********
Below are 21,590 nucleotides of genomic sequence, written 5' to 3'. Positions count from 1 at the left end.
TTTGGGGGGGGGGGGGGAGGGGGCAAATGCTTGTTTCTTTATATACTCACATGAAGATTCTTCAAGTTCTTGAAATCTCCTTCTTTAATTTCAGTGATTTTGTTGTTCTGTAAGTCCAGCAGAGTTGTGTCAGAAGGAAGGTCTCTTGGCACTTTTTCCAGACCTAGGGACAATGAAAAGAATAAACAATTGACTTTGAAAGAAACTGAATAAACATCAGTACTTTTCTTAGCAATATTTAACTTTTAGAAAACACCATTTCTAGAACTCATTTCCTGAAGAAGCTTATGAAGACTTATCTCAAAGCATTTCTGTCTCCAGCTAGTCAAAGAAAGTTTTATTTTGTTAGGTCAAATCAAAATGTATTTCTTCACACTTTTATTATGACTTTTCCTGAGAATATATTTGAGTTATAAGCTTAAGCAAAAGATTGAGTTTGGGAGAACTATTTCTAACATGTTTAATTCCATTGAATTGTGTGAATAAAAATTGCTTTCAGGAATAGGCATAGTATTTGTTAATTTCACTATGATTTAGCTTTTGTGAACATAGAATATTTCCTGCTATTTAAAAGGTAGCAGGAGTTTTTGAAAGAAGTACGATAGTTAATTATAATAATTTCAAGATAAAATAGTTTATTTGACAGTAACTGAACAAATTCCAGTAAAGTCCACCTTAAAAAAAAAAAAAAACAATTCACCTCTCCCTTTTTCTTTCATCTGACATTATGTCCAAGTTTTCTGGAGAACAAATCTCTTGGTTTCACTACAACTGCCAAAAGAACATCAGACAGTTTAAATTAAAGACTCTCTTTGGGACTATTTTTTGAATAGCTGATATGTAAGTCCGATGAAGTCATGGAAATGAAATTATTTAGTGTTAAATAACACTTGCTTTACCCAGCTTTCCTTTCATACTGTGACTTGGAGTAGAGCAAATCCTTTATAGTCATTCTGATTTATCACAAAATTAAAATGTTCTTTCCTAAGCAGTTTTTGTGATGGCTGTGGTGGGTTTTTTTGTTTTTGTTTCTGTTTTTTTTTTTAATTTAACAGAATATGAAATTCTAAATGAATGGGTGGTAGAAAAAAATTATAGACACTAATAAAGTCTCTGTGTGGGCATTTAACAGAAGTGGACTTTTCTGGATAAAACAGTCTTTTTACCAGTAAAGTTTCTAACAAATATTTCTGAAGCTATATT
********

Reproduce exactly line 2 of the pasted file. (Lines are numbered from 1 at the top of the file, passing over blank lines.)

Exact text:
TTTGGGGGGGGGGGGGGAGGGGGCAAATGCTTGTTTCTTTATATACTCACATGAAGATTCTTCAAGTTCTTGAAATCTCCTTCTTTAATTTCAGTGATTTTGTTGTTCTGTAAGTCCAGCAGAGTTGTGTCAGAAGGAAGGTCTCTTGGCACTTTTTCCAGACCTAGGGACAATGAAAAGAATAAACAATTGACTTTGAAAGAAACTGAATAAACATCAGTACTTTTCTTAGCAATATTTAACTTTTAGAAAACACCATTTCTAGAACTCATTTCCTGAAGAAGCTTATGAAGACTTATCTCAAAGCATTTCTGTCTCCAGCTAGTCAAAGAAAGTTTTATTTTGTTAGGTCAAATCAAAATGTATTTCTTCACACTTTTATTATGACTTTTCCTGAGAATATATTTGAGTTATAAGCTTAAGCAAAAGATTGAGTTTGGGAGAACTATTTCTAACATGTTTAATTCCATTGAATTGTGTGAATAAAAATTGCTTTCAGGAATAGGCATAGTATTTGTTAATTTCACTATGATTTAGCTTTTGTGAACATAGAATATTTCCTGCTATTTAAAAGGTAGCAGGAGTTTTTGAAAGAAGTACGATAGTTAATTATAATAATTTCAAGATAAAATAGTTTATTTGACAGTAACTGAACAAATTCCAGTAAAGTCCACCTTAAAAAAAAAAAAAAACAATTCACCTCTCCCTTTTTCTTTCATCTGACATTATGTCCAAGTTTTCTGGAGAACAAATCTCTTGGTTTCACTACAACTGCCAAAAGAACATCAGACAGTTTAAATTAAAGACTCTCTTTGGGACTATTTTTTGAATAGCTGATATGTAAGTCCGATGAAGTCATGGAAATGAAATTATTTAGTGTTAAATAACACTTGCTTTACCCAGCTTTCCTTTCATACTGTGACTTGGAGTAGAGCAAATCCTTTATAGTCATTCTGATTTATCACAAAATTAAAATGTTCTTTCCTAAGCAGTTTTTGTGATGGCTGTGGTGGGTTTTTTTGTTTTTGTTTCTGTTTTTTTTTTTAATTTAACAGAATATGAAATTCTAAATGAATGGGTGGTAGAAAAAAATTATAGACACTAATAAAGTCTCTGTGTGGGCATTTAACAGAAGTGGACTTTTCTGGATAAAACAGTCTTTTTACCAGTAAAGTTTCTAACAAATATTTCTGAAGCTATATT